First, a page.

That really is quite a staggering list, and as you’d expect, everything was on show in Portugal, either through a dedicated on-site presentation or plonked on the test mules, which in the case of our example was an E 300 variant. Although our market will be primarily shaped by the E 200 and E 250, the model nonetheless offered a good approximation of what to expect down the line.
One of which is not the ride, not in outright terms anyway. As is the fashion these days to impress through wares, the Avantgarde trim unit – finished in a striking designo Hyacinth Red metallic exterior and machiatto beige/black interior – was loaded to the gills, Air Body Control suspension included. Actually, no surprise with the last, because it’s standard fit on the variant, and so the report card on the regular sprung suspension will have to wait till we can get our hands on the local cars.
The air suspension, like that on the C-Class, works beautifully for the most part. In Comfort mode and at low to mid-speeds in an urban environment, ride is plush, the ABC soaking up the challenges and peculiarities thrown up by surface along the initial route without skipping a beat (or in this case, hitting a thud), with excellent secondary ride characteristics.
That composure carries into cruising and higher speed levels, though like that on its smaller W205 sibling, certain road imperfections can cause amplitude issues with the primary ride, with the same floaty, distended sensation coming across. The effects are marginal though, certainly more transient than that on the C-Class, and taken as a whole, the ABC here scores high marks for its compliance and overall poise.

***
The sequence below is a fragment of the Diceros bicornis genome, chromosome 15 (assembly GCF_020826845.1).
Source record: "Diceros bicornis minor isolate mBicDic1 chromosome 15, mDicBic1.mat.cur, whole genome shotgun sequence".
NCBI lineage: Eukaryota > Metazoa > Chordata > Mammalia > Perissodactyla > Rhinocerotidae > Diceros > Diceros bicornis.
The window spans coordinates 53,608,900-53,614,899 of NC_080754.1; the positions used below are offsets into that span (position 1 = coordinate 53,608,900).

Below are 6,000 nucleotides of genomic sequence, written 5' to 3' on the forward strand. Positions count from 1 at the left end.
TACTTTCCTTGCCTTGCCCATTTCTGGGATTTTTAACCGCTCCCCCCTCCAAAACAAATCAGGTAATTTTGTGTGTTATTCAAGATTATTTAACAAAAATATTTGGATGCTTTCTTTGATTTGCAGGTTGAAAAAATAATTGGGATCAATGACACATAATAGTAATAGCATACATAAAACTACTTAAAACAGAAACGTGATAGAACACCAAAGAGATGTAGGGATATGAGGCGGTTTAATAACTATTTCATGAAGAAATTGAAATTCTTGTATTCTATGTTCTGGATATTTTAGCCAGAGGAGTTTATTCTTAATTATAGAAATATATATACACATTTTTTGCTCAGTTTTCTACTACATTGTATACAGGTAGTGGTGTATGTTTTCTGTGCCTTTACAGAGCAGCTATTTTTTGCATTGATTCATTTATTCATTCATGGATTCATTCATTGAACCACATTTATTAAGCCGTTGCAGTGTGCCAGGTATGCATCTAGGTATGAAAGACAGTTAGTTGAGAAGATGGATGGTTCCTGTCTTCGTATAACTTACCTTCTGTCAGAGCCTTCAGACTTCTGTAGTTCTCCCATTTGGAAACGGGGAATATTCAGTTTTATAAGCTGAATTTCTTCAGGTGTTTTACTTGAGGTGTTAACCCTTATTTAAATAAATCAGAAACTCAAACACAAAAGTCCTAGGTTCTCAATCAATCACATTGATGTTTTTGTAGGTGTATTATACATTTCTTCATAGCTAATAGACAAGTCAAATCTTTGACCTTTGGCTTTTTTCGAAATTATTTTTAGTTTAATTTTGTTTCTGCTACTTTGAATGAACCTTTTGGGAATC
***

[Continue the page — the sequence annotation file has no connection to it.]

The refinement is aided largely by the notable in-cabin quietness, brought about by reduced levels of wind noise. At highway speeds, the isolation in this regard is first-rate, with the sonic returns from the extensive aero-acoustics development work being audibly evident; the interior is well insulated from disruptive frequencies, the most perceptible source of any noise bleed being the sunroof, and even then, not overly intrusive.
The powertrain/drivetrain pairing continue the equation. Nothing to nitpick with the M274, which is very much a familiar quantity; in its highest state of tune, the unit drives the E-Class along capably, and the car doesn’t feel short of speed, even if that’s not the main focus here.
As for the new 9G-Tronic transmission, it’s a marked improvement over its seven-ratio sibling in terms of transitional behaviour and, most importantly, speed, though it is still very much geared for smoothness than effervescence. That gentle linearity is most noticeable on initial take-up, which is a little laid-back but very much in tune with the scope of the car.
Switching over to Sport mode and Sport+ progressively improves response, though it also introduces a level of coarseness to the damping of the primary ride; still, it’s supple enough to serve all but the most delicate rear. Firm but not jarring across almost all of the working surfaces of the route, I found Sport appealing enough to leave it engaged for much of the extra-urban part of the drive, and my co-driver – who wasn’t a motoring journalist – also found the particular setting very workable.
The steering is light and works a charm in city use, but the typical Mercedes feel is again evident; there’s not much to speak about, and the more adventurous drive modes simply add on resistive heft rather than substance.